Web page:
Pitching it directly against the Xbox: Project Scarlett launch window, Sony’s newest games console is still at least a year away but now the clock is ticking.Revealed in a blog post, besides the launch window, the official title of the anticipated console was also confirmed as Playstation 5 in a nod to reassuring brand consistency.
Most of the details were announced back in April but the post, along with a Wired exclusive, reveals a few more snippets that hadn’t to this point been confirmed.
Firstly, it looks like the optical drive will double as a 4K Blu-ray player which may help push 4K movie discs to a wider audience in the same way that the PS3 optical drive did for the nascent HD Blu-ray format over ten years ago. Games will apparently come on discs with a 100GB capacity.
Also mentioned in the blog is the new controller that will accompany the PS5. Redesigned to add immersion to the gaming experience, the previous ‘rumble’ has been replaced by more precise haptic feedback which delivers a different sensory perception depending upon the on-screen action - so a car crash should feel different to a punch or sliding football tackle.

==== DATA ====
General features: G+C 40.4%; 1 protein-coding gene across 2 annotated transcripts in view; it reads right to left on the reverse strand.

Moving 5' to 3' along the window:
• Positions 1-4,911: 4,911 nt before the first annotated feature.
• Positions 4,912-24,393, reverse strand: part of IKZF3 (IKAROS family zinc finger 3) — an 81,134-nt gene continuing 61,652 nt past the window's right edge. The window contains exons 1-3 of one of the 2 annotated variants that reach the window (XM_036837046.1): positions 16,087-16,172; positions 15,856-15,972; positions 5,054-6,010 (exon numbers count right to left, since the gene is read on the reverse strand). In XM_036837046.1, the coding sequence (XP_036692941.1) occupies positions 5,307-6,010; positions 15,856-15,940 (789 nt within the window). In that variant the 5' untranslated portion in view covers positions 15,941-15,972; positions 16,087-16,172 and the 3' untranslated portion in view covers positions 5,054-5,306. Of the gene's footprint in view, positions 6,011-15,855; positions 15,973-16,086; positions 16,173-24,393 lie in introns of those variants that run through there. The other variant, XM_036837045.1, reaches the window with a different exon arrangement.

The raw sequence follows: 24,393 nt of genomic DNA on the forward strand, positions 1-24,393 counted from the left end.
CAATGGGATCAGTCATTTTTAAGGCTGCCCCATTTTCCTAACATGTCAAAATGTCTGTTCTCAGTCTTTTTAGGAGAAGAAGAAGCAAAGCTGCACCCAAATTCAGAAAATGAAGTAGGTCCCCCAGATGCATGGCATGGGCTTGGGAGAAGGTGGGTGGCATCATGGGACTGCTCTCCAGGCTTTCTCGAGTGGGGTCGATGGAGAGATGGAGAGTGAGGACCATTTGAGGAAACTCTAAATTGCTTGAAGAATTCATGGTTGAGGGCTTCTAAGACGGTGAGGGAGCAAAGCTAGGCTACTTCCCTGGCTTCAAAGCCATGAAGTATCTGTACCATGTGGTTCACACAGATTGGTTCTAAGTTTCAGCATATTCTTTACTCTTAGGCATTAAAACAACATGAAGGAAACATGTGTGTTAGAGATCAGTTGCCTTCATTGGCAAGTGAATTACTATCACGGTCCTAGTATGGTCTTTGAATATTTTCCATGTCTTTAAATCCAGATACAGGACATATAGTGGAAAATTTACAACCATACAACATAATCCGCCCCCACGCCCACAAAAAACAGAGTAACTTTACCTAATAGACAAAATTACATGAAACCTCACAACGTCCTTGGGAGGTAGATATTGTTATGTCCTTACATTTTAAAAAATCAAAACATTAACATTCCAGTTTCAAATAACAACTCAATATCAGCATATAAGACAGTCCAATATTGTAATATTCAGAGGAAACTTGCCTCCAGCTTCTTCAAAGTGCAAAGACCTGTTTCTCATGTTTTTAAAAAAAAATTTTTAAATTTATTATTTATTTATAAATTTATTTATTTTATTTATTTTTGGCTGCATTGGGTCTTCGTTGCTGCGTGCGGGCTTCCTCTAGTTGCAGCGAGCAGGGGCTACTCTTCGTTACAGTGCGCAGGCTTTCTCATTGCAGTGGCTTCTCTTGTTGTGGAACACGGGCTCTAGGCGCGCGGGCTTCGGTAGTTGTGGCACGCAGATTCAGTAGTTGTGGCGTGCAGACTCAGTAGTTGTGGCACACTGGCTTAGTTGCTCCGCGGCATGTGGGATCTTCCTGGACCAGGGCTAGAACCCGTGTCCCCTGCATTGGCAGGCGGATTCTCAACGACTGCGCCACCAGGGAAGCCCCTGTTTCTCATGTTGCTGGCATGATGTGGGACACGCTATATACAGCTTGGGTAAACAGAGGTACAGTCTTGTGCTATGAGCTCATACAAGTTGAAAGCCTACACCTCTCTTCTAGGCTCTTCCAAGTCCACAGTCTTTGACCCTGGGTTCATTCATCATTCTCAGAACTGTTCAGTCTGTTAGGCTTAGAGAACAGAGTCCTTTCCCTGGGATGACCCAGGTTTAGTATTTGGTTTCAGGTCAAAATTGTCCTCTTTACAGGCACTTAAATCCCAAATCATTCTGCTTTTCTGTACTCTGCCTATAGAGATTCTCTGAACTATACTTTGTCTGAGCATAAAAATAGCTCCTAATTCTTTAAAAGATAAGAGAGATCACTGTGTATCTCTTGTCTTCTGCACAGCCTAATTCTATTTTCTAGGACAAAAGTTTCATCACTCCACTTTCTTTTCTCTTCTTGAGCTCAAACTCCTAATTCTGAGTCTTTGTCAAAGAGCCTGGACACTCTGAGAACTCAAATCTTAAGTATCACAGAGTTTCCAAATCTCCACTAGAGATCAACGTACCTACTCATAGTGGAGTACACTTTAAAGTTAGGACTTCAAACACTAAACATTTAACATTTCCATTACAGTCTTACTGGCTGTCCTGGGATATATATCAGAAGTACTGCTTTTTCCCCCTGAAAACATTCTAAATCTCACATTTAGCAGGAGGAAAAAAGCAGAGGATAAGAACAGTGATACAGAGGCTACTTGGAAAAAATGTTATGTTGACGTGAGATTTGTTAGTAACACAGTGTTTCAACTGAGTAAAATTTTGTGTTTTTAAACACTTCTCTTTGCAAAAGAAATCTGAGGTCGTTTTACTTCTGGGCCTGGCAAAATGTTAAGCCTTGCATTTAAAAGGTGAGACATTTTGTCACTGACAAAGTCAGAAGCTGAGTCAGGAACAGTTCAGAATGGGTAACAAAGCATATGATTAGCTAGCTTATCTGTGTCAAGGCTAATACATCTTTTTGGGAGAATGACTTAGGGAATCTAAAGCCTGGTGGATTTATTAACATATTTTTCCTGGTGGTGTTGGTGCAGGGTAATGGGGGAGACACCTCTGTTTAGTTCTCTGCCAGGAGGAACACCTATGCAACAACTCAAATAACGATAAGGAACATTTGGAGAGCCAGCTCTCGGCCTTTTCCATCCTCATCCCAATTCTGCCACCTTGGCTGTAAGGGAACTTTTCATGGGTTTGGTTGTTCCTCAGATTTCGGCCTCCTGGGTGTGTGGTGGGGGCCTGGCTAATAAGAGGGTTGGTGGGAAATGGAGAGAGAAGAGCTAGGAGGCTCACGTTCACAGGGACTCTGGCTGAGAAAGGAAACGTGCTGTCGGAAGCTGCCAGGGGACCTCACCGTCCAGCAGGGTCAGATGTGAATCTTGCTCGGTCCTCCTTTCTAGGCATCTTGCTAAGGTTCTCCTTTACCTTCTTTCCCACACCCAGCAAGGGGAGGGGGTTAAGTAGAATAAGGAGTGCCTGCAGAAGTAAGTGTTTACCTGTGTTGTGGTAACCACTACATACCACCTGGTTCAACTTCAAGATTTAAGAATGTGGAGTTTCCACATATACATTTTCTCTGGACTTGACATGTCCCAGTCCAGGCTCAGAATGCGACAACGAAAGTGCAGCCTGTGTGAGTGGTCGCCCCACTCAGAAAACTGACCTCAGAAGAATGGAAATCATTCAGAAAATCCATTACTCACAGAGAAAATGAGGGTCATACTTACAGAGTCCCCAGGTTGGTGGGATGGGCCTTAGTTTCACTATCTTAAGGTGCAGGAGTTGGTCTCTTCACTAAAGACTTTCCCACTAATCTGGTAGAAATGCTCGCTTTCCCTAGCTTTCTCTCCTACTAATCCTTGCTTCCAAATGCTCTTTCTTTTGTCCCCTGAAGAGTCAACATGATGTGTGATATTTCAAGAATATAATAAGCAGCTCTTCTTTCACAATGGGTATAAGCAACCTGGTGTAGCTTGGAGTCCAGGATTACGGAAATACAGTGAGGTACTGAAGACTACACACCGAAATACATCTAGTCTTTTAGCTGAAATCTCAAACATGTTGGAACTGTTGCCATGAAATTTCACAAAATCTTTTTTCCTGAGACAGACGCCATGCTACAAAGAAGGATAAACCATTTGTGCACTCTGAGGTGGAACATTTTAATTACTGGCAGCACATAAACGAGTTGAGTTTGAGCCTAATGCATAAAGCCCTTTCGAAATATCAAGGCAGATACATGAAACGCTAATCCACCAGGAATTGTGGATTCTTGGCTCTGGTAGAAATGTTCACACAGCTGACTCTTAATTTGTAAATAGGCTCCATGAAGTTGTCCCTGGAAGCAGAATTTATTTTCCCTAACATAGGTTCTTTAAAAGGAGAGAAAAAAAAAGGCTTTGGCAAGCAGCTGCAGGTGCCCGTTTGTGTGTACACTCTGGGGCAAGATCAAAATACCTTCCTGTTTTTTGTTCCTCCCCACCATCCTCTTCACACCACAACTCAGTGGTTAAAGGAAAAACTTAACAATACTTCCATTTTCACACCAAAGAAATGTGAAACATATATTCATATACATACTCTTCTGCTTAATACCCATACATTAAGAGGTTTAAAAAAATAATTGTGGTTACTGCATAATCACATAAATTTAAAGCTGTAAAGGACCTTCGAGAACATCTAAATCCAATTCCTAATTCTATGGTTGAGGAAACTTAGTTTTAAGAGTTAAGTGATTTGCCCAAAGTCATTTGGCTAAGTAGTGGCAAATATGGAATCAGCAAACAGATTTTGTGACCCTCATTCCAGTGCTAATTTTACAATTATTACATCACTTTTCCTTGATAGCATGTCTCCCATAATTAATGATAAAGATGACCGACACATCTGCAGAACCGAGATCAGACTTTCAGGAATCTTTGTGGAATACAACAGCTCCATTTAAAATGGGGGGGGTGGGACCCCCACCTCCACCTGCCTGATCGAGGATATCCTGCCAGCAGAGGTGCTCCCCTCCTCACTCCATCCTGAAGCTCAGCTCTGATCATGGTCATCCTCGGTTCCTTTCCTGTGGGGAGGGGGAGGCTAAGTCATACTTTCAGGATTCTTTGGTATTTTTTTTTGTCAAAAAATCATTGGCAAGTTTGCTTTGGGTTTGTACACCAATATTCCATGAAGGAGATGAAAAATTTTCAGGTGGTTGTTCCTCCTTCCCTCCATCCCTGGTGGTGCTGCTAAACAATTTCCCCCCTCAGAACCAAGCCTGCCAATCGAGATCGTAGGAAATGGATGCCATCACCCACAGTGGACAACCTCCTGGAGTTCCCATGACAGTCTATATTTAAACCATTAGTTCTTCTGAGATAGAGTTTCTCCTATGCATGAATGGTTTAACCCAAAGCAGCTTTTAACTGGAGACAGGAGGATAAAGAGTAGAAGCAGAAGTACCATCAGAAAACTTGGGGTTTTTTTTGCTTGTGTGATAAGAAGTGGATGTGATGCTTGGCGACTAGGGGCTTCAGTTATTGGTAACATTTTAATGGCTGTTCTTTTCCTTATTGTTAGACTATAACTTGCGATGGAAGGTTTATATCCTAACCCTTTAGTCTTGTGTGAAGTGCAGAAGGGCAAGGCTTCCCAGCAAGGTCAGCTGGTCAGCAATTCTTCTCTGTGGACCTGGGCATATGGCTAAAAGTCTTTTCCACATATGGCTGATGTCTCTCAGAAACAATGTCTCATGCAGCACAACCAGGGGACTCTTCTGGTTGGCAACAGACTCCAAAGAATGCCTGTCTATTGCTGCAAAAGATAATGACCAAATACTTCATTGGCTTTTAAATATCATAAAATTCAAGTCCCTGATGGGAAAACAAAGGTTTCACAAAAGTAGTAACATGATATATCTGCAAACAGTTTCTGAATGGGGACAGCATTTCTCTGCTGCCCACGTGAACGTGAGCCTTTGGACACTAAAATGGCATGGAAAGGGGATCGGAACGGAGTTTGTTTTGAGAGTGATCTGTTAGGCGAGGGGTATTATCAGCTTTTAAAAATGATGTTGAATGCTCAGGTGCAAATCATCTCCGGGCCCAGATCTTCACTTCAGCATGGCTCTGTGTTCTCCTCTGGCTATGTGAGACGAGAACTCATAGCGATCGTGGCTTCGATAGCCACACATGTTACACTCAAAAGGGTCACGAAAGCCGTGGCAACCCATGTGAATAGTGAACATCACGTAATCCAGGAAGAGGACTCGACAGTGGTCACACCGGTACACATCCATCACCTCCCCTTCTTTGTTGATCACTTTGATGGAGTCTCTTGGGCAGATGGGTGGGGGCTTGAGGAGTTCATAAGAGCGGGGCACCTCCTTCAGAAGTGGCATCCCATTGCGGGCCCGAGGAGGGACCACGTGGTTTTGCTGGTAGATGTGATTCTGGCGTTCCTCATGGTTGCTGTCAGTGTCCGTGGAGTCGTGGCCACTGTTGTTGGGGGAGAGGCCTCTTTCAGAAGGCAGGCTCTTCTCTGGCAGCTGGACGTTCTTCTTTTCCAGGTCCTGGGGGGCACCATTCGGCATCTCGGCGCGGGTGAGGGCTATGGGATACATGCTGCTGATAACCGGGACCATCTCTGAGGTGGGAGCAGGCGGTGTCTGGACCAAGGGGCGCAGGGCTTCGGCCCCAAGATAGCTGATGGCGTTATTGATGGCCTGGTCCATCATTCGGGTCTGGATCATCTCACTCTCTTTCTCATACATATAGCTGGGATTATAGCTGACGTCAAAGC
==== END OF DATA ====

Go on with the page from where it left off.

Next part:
The second innovation for the controller is the implementation of ‘adaptive triggers’. This allows programmers to impart resistance to the L2/R2 triggers so, for example, the act of drawing a bowstring delivers more appropriate feedback. Games developers have received early versions of these new controllers so they have a while to develop interesting ways of using these to add to the gameplay experience. Finally, the controller will support USB-C charging and contain a larger battery, which will result in a slightly heavier handset.
As previously announced, the PS5 will feature a CPU based on AMD’s Ryzen line and a GPU based on its Navi family but now clarified is the fact that the ray tracing support is built-in at the hardware level and won’t rely on software chicanery. It will also move to a solid-state hard drive to massively speed up game load times. Installation of games from their discs will apparently be compulsory to ensure loading times are not hampered by the speed of the disc drive which cannot, of course, hope to compete against that of the solid state drive. However, though mandatory, installation will be more flexible, for example a single player campaign could be deleted after completion, just leaving the multiplayer structure in place and freeing up drive space.
So, with a year to go, how many AVForums gamers are looking forward to this. Or is the Xbox proposition making the decision too close to call at the moment?
Source: Playstation Blog, www.wired.com
Image Source: Playstation Blog
To comment on what you've read here, click the Discussion tab and post a reply.